2In a medium bowl, sift the flour, sugar, baking powder, baking soda, and salt and stir together with a fork. Add the cold butter pieces and, using a pastry blender (or your fingertips), work the but¬ter into the dry ingredients until the mixture is coarse.
3Add the zest and mix until the flour separates the zest and it isn’t sticking together in a clump. Then add the dried fruit and stir it through the dry ingredients.
4Pour the juice into the buttermilk so the combination makes about 1 cup. Slowly pour that liquid mixture into the dry ingredients and mix with the fork only until the ingredients are just moistened—you'll have a soft dough with a rough look. (If the dough looks too dry, add another tablespoon of buttermilk.)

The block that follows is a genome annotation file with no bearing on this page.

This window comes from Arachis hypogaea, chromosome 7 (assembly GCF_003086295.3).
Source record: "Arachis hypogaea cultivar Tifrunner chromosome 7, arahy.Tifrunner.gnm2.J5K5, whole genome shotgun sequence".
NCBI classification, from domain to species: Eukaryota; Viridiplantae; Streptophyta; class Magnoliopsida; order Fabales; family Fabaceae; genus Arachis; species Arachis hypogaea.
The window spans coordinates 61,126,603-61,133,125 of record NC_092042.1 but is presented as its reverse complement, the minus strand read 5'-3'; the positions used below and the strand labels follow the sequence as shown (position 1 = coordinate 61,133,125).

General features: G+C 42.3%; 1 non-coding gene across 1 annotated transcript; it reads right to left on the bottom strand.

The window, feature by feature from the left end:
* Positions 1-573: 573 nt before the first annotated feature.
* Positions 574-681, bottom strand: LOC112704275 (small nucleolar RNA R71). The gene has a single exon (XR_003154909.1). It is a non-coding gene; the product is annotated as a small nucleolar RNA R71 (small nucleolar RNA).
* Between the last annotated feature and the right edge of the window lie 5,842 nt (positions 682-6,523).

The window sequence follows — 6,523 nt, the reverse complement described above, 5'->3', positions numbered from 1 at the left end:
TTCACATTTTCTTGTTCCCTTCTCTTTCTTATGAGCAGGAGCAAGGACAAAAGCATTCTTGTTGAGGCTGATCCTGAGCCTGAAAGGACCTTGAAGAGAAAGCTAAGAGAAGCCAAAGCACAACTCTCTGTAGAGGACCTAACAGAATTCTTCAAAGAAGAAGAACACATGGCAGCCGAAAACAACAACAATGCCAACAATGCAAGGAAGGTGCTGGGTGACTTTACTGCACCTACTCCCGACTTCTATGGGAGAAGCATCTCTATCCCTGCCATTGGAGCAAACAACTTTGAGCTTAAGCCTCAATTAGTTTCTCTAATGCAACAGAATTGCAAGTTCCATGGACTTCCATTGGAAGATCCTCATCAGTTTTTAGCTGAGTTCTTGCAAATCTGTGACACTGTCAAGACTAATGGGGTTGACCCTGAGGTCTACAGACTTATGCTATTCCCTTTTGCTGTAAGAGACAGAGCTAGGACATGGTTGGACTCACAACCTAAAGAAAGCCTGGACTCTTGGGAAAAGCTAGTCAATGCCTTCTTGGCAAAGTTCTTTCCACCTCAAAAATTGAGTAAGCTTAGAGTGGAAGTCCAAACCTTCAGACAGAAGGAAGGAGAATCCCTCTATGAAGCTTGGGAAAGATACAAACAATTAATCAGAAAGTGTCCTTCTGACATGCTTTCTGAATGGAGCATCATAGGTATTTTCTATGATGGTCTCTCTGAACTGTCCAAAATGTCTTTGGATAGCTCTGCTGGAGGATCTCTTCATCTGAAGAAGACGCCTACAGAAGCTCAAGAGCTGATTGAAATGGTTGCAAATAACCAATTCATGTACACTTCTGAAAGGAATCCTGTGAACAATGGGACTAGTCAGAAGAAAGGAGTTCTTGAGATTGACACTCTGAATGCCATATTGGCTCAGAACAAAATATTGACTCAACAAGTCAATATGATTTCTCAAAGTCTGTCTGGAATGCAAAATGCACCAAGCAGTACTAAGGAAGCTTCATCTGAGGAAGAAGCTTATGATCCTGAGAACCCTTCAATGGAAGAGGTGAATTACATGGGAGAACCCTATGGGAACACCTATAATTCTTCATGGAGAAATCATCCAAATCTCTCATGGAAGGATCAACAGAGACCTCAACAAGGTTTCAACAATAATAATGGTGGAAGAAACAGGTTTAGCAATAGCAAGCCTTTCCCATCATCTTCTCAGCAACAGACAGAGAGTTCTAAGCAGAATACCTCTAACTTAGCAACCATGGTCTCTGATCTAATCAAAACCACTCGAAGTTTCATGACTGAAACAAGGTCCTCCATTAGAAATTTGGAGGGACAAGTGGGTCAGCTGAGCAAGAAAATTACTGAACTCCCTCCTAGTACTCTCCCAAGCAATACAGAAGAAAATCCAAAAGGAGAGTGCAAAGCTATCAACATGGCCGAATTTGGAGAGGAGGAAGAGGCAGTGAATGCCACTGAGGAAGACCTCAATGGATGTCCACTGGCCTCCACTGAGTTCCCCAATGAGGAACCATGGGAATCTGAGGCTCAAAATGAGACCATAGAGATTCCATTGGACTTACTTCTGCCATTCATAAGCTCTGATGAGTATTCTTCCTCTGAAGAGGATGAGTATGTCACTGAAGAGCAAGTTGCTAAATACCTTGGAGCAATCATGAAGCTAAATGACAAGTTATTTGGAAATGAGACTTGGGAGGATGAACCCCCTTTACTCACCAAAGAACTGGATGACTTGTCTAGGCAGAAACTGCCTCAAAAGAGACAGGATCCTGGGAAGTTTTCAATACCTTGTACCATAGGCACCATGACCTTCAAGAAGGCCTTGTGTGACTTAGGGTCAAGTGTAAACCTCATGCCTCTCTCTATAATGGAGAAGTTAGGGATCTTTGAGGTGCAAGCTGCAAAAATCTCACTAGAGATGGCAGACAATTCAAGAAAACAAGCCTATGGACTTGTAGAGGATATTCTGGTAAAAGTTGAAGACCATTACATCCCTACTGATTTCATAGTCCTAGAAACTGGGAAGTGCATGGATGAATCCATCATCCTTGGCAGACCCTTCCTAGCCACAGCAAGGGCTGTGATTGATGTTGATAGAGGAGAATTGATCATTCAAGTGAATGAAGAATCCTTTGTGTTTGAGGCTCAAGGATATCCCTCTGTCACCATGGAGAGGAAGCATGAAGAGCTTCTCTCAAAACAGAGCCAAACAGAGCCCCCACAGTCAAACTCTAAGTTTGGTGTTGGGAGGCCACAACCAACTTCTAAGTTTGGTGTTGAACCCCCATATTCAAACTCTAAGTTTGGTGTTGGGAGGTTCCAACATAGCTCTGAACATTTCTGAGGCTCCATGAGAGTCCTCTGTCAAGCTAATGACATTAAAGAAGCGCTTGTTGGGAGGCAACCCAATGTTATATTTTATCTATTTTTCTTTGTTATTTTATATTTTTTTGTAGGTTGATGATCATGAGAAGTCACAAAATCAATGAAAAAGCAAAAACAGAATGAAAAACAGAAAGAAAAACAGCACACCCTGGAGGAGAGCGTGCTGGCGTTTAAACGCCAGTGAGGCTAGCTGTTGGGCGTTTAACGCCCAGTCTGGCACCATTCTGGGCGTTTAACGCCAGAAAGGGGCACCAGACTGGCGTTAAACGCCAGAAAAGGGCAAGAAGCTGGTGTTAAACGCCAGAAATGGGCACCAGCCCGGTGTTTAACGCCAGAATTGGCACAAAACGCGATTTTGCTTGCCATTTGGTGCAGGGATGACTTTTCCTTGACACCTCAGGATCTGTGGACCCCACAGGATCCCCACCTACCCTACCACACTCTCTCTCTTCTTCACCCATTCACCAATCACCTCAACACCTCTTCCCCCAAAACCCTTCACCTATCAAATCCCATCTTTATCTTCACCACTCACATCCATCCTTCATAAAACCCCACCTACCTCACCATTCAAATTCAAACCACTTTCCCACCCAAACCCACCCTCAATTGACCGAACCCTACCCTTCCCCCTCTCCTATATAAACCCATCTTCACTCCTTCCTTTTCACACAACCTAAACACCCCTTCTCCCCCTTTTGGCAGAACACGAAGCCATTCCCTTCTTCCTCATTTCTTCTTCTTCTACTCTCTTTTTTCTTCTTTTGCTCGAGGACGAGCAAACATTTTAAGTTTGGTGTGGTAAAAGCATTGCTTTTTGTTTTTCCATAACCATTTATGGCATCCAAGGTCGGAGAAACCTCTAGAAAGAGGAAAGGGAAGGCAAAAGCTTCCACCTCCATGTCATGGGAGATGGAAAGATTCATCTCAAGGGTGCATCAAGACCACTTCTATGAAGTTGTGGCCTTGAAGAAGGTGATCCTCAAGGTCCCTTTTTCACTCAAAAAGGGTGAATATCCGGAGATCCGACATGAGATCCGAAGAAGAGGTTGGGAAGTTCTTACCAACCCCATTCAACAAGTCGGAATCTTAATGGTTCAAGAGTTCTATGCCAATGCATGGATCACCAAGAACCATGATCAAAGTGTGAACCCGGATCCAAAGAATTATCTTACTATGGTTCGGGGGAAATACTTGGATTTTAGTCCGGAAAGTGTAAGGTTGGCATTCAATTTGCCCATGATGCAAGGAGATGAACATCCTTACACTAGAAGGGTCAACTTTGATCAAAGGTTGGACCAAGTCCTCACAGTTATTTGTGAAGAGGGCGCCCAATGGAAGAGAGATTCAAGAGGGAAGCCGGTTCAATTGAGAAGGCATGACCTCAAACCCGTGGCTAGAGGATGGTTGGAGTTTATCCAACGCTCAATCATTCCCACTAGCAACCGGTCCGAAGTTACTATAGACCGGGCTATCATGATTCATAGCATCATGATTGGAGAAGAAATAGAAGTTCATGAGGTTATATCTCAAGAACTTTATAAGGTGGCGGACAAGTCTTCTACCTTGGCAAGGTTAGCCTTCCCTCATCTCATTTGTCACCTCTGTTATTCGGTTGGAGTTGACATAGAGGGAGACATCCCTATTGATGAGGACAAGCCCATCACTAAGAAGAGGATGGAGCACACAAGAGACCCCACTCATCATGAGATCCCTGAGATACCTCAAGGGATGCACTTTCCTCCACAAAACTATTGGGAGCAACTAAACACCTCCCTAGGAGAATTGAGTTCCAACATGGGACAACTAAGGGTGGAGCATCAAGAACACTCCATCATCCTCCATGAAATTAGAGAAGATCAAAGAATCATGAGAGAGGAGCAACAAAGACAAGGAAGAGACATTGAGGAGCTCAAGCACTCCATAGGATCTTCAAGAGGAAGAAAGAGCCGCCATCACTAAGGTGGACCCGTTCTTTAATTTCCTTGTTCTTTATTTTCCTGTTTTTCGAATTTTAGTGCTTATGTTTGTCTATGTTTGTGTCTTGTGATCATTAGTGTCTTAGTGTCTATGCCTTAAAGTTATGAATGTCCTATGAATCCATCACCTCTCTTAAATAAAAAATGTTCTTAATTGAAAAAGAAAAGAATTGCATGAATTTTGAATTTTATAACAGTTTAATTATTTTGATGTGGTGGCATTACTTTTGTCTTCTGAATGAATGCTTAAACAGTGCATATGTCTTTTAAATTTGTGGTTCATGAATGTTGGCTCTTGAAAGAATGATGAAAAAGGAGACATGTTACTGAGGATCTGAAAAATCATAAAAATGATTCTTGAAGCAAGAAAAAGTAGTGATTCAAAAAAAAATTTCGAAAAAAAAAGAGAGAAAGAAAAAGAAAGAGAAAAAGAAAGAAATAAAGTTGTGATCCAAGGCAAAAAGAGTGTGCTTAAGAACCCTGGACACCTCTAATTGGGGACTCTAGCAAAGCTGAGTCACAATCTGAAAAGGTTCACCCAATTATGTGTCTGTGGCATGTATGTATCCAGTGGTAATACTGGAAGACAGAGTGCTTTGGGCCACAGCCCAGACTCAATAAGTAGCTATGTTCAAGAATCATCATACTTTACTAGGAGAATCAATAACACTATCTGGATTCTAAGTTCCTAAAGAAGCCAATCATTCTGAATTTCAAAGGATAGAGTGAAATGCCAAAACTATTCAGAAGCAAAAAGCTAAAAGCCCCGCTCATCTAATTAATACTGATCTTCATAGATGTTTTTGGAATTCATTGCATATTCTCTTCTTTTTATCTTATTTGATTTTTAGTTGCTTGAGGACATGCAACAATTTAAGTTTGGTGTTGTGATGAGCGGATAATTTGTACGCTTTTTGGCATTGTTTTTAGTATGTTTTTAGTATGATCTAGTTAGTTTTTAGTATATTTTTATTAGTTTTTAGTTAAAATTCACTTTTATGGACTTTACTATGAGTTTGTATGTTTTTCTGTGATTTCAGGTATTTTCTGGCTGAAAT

5Gather the dough into a ball, pressing it gently so that it holds together, turn it out onto a lightly floured work surface, and knead it very briefly—a dozen or so turns. Cut the dough in half for ease in rolling. Roll out each half of the dough so that it is about ¼” thick. I use a biscuit cutter so that the scones are smaller—I think the usual triangles are too large.
6Set the scones on a baking sheet or jellyroll pan—use aluminum foil for easy clean up. Mix the melted butter and the splash of cream together and paint it on the top of each scone. Then sprinkle with the cinnamon sugar.
7Bake the scones for 10 to 12 minutes, until both the tops and bottoms are golden. Transfer the scones to a rack to cool slightly. These are best served warm but are just fine at room temperature.
8If you used an orange, use orange marmalade for the spread. If you used a lemon, use lemon curd for the spread.